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Multiple conversion between the genes encoding bacterial class-I release factors.

Ishikawa SA, Kamikawa R, Inagaki Y - Sci Rep (2015)

Bottom Line: In both cases, RF1-RF2 gene conversion was predicted to occur in the region encoding nearly entire domain 3, of which functions are common between RF paralogues.Nevertheless, the 'direction' of gene conversion appeared to be opposite from one another-from RF2 gene to RF1 gene in one case, while from RF1 gene to RF2 gene in the other.The two cases of RF1-RF2 gene conversion prompt us to propose two novel aspects in the evolution of bacterial class-I release factors: (i) domain 3 is interchangeable between RF paralogues, and (ii) RF1-RF2 gene conversion have occurred frequently in bacterial genome evolution.

View Article: PubMed Central - PubMed

Affiliation: 1] Graduate School of Life and Environmental Sciences, University of Tsukuba, Tsukuba, Ibaraki, Japan [2] Center for Computational Sciences, University of Tsukuba, Tsukuba, Ibaraki, Japan.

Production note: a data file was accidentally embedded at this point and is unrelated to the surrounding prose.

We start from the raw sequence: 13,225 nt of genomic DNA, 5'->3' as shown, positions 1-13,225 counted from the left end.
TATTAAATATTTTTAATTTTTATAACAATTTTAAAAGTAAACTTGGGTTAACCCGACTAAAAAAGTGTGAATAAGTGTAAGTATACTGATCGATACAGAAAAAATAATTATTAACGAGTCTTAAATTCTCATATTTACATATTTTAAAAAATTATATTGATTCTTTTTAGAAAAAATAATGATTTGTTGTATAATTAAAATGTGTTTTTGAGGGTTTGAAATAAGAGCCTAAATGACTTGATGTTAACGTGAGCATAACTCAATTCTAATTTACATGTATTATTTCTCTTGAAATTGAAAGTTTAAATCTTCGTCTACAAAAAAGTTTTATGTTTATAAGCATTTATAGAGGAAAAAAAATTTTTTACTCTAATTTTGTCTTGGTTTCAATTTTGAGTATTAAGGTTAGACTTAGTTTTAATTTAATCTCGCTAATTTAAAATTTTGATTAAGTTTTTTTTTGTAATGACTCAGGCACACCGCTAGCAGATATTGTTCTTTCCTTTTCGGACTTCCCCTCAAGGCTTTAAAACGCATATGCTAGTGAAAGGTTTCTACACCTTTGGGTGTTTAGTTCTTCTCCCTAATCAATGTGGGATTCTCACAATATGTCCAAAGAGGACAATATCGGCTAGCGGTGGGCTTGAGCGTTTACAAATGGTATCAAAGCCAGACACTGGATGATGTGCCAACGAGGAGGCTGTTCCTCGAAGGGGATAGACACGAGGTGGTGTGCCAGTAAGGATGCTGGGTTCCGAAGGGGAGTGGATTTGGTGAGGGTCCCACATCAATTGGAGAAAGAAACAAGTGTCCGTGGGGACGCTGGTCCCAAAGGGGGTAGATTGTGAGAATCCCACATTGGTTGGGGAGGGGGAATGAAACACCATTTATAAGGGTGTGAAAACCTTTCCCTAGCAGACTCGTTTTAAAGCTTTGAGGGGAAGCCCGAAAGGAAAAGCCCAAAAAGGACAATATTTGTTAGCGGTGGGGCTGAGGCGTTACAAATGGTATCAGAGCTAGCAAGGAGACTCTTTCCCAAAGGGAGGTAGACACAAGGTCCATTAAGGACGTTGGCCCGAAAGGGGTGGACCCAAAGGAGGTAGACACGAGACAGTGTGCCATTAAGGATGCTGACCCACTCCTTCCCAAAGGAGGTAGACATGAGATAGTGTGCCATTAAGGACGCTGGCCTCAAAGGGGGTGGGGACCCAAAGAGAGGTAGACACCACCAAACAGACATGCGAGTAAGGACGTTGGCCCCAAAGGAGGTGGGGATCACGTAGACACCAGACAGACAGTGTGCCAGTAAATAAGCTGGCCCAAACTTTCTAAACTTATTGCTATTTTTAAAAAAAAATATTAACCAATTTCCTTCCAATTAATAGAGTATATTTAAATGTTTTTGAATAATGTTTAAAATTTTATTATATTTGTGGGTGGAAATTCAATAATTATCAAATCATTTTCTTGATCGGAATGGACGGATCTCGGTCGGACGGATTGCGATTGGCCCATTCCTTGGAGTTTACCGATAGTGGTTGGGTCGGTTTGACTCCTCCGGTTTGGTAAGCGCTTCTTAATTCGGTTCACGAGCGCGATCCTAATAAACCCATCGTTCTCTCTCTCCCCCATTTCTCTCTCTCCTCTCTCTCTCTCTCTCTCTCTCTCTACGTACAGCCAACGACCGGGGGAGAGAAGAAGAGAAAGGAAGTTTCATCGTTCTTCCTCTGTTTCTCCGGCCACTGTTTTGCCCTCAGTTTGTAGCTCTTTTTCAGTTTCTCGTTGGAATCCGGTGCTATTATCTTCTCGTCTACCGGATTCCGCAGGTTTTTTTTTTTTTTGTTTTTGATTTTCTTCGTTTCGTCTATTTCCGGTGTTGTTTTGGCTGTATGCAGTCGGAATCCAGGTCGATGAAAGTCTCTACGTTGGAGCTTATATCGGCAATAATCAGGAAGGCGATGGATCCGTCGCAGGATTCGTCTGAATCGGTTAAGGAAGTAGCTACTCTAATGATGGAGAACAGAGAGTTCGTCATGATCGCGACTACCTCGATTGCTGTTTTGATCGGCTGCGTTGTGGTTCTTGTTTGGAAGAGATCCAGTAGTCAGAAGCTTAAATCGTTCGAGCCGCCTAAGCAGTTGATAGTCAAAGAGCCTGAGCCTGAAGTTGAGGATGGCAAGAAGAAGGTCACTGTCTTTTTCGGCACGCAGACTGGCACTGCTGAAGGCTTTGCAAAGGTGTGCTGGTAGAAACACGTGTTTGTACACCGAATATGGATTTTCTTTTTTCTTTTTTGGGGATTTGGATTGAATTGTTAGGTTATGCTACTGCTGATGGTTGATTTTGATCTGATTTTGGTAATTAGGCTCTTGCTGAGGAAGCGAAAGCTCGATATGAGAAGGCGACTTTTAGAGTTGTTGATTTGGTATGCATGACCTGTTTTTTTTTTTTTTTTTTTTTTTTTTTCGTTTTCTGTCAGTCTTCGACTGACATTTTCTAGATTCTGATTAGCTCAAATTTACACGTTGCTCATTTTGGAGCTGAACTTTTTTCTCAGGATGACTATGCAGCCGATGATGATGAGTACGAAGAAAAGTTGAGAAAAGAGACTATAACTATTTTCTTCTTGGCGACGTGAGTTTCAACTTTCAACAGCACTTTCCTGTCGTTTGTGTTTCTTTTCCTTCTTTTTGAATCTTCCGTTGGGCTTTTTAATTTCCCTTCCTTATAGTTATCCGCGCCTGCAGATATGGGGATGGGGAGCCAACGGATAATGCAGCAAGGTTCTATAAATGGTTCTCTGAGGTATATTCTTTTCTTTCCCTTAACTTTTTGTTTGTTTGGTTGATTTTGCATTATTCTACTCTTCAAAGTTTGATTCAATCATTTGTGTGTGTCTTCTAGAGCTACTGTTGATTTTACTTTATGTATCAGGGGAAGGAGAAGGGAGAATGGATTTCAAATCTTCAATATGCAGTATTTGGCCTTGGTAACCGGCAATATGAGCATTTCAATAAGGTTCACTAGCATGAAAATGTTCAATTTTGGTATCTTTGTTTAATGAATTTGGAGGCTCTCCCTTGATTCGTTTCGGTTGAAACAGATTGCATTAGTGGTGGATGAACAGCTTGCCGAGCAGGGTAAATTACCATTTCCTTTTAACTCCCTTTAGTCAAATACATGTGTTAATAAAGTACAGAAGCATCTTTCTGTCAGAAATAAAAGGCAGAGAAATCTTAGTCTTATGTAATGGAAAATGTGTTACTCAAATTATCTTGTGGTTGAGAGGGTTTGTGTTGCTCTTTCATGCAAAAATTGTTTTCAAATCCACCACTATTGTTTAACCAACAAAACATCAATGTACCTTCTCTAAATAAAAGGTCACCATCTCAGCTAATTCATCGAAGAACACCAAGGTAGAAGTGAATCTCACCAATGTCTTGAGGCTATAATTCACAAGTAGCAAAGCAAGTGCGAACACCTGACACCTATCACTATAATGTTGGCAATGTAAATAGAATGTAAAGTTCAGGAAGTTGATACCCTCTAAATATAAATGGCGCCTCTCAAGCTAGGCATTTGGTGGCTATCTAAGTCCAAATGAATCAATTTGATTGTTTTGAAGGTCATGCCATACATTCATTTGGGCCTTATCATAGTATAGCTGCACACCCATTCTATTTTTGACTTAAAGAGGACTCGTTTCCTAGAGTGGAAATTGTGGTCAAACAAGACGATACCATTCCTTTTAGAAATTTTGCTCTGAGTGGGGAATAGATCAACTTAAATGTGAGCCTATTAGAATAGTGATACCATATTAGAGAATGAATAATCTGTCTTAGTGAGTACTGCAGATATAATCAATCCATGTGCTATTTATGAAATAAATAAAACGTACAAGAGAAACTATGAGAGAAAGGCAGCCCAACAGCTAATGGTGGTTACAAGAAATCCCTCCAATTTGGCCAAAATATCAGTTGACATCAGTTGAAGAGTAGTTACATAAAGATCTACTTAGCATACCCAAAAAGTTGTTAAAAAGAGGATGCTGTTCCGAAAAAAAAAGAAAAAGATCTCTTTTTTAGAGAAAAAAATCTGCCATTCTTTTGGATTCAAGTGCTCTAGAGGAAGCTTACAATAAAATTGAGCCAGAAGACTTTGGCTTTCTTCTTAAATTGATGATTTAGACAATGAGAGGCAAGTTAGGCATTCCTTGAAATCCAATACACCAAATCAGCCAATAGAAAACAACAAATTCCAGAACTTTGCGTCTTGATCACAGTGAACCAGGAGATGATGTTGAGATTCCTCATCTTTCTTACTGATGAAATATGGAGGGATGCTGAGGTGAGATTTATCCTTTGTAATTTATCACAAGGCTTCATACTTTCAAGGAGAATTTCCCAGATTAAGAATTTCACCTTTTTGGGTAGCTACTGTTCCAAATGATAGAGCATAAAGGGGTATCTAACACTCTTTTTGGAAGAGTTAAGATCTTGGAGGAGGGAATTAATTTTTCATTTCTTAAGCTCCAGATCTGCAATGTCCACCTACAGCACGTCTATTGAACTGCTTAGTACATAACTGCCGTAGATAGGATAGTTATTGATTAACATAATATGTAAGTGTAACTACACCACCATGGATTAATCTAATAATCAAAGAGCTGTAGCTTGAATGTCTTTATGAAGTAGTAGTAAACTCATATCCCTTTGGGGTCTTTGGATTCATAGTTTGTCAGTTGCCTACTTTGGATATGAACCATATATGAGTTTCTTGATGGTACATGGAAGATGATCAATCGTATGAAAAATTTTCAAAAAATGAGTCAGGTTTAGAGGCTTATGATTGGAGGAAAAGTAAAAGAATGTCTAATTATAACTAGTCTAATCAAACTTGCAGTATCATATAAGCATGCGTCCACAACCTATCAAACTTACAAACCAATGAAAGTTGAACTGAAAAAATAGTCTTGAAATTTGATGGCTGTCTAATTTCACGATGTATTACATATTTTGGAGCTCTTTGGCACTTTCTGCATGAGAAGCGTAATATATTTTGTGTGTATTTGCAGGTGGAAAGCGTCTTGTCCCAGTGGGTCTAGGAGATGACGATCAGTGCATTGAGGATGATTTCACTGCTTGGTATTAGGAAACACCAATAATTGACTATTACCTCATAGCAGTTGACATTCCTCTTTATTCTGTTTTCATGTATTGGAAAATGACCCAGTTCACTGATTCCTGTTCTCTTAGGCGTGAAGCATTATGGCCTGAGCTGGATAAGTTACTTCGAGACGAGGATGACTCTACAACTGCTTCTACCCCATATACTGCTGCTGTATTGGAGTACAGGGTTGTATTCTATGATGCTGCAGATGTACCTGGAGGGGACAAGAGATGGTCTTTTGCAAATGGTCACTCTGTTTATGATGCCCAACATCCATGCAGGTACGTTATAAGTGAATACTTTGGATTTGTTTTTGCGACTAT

ABSTRACT
Bacteria require two class-I release factors, RF1 and RF2, that recognize stop codons and promote peptide release from the ribosome. RF1 and RF2 were most likely established through gene duplication followed by altering their stop codon specificities in the common ancestor of extant bacteria. This scenario expects that the two RF gene families have taken independent evolutionary trajectories after the ancestral gene duplication event. However, we here report two independent cases of conversion between RF1 and RF2 genes (RF1-RF2 gene conversion), which were severely examined by procedures incorporating the maximum-likelihood phylogenetic method. In both cases, RF1-RF2 gene conversion was predicted to occur in the region encoding nearly entire domain 3, of which functions are common between RF paralogues. Nevertheless, the 'direction' of gene conversion appeared to be opposite from one another-from RF2 gene to RF1 gene in one case, while from RF1 gene to RF2 gene in the other. The two cases of RF1-RF2 gene conversion prompt us to propose two novel aspects in the evolution of bacterial class-I release factors: (i) domain 3 is interchangeable between RF paralogues, and (ii) RF1-RF2 gene conversion have occurred frequently in bacterial genome evolution.

No MeSH data available.